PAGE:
Location: Cotton Chemistry and Utilization ResearchTitle: Flame resistant cotton lines generated by synergistic epistasis in a MAGIC population
Submitted to: PLOS ONE
Publication Type: Peer Reviewed Journal
Publication Acceptance Date: 11/23/2022
Publication Date: 1/18/2023
Citation: Thyssen, G.N., Condon, B.D., Hinchliffe, D.J., Zeng, L., Naoumkina, M.A., Jenkins, J.N., Mccarty Jr, J.C., Sui, R., Madison, C.A., Li, P., Fang, D.D. 2023. Flame resistant cotton lines generated by synergistic epistasis in a MAGIC population. PLOS ONE. https://doi.org/10.1371/journal.pone.0278696.
Interpretive Summary: Breeding programs that combine multiple parents can create new combinations of variants of genes that results in traits that are superior to those of any of the parents. A screen of cotton lines for naturally enhanced flame retardance (FR) from a multi-parent advanced generation intercross (MAGIC) population was conducted. All eleven parents, like other conventional white fiber cotton cultivars, produce flammable fabrics. Found among the new cotton lines generated, were lines that produced textiles with the novel characteristic of inherent flame resistance. When exposed to open flame by standard flammability testing procedures, textiles made from these lines self-extinguished. Linkage, epistatic, transcriptomic and multi-locus genome wide association studies (GWAS) were conducted with Big Data from multiple locations and years with the collaboration of USDA chemists, biologists and cotton breeders. Together, these data provide insight that has the potential to greatly reduce the costs and impacts of flame-retardant chemicals through the breeding of inherently flame-resistant white cotton varieties.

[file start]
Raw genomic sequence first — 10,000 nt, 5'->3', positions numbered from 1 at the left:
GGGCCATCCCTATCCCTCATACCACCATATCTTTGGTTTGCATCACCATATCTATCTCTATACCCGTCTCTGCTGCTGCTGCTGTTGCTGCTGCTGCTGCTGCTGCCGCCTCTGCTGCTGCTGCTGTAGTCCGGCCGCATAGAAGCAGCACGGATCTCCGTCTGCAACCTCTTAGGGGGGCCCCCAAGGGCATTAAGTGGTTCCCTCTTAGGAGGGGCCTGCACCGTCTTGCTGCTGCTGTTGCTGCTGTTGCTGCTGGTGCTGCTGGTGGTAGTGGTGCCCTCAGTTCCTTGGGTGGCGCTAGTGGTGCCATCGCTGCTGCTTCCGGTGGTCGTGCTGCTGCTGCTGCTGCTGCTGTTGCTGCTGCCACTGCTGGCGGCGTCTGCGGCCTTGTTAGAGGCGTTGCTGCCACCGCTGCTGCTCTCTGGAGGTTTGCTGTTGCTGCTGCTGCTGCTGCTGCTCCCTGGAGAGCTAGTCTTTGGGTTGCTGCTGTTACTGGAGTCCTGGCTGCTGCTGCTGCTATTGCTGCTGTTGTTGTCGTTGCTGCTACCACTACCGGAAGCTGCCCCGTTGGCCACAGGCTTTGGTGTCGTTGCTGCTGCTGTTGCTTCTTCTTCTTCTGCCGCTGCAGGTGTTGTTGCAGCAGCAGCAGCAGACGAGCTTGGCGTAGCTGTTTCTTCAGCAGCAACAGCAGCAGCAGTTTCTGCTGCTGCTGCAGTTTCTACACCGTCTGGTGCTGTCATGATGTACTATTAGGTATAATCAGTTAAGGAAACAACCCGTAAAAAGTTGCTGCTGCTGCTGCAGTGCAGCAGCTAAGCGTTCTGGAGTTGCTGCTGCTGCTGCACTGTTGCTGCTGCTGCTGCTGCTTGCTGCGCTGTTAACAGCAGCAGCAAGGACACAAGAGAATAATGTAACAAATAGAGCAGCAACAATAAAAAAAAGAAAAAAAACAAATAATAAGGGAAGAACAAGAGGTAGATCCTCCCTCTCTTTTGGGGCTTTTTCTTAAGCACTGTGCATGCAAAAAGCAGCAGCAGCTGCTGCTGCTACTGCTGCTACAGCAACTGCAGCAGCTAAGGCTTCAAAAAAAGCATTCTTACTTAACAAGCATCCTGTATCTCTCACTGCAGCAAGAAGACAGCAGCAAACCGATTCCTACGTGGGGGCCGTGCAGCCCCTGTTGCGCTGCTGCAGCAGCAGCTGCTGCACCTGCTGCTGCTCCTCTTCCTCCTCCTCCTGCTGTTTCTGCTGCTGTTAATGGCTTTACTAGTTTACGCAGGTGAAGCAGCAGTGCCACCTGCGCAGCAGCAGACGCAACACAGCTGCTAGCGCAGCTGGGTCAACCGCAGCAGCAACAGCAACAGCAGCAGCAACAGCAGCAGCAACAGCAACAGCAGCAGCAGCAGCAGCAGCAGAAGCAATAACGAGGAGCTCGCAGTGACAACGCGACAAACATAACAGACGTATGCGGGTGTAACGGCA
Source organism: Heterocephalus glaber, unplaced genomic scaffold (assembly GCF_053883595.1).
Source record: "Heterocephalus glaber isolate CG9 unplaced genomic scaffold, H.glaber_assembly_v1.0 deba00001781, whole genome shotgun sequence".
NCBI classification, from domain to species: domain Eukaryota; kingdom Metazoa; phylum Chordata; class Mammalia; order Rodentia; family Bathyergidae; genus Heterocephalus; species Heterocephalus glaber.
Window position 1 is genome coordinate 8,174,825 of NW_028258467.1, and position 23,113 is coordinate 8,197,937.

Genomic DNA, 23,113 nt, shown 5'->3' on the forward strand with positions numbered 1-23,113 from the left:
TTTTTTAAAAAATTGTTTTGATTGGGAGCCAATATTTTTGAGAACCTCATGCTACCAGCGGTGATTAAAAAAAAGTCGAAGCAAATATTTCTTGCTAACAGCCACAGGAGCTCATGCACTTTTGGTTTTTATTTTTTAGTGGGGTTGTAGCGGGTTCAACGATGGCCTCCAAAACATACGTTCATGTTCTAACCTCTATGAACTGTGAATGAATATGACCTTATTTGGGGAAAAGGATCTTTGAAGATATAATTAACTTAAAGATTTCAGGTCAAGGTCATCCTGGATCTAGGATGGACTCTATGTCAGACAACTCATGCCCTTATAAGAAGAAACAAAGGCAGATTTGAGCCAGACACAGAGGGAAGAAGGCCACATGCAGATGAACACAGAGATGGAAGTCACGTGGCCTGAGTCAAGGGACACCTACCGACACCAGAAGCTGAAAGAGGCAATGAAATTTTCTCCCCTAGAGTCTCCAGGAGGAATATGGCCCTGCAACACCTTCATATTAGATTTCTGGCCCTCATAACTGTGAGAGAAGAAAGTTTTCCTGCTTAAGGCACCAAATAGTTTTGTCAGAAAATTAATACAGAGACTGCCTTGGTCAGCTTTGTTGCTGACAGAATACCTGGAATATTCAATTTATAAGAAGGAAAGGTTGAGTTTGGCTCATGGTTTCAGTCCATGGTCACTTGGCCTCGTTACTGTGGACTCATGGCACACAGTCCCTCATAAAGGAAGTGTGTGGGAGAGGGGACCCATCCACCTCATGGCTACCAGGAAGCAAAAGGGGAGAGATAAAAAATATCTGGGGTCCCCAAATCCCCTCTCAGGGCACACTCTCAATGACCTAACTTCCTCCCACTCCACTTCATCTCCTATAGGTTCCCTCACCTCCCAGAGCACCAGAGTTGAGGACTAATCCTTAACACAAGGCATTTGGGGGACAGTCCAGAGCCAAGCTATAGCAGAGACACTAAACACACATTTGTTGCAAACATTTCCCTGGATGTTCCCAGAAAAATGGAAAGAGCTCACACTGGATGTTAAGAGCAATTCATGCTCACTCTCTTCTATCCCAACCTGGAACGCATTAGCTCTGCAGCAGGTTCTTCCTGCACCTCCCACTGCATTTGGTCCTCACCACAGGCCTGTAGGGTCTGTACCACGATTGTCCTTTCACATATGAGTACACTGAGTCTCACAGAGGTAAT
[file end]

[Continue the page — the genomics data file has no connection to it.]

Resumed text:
Technical Abstract: Textiles made from cotton fibers are flammable and thus often include flame retardant additives for consumer safety. Transgressive segregation in multi-parent populations facilitates new combinations of alleles of genes and can result in traits that are superior to those of any of the parents. A screen of 257 recombinant inbred lines from a multi-parent advanced generation intercross (MAGIC) population for naturally enhance flame retardance (FR) was conducted. All eleven parents, like all conventional white fiber cotton cultivars produce flammable fabric. MAGIC recombinant inbred lines (RILs) that produced fibers with significantly lower heat release capacities (HRC) as measured by microscale combustion calorimetry (MCC) were identified and the stability of the phenotypes of the outliers were confirmed when the RILs were grown at an additional location. Of the textiles fabricated from the five superior RILs, four exhibited the novel characteristic of inherent flame resistance. When exposed to open flame by standard 45° incline flammability testing, these four fabrics self-extinguished. To determine the genetic architecture of this novel trait, linkage, epistatic and multi-locus genome wide association studies (GWAS) were conducted with 473k SNPs identified by whole genome sequencing (WGS). Transcriptomes of developing fiber cells from select RILs were sequenced (RNAseq). Together, these data provide insight into the genetic mechanism of the unexpected emergence of flame-resistant cotton by transgressive segregation in a breeding program. The incorporation of this trait into global cotton germplasm by breeding has the potential to greatly reduce the costs and impacts of flame-retardant chemicals.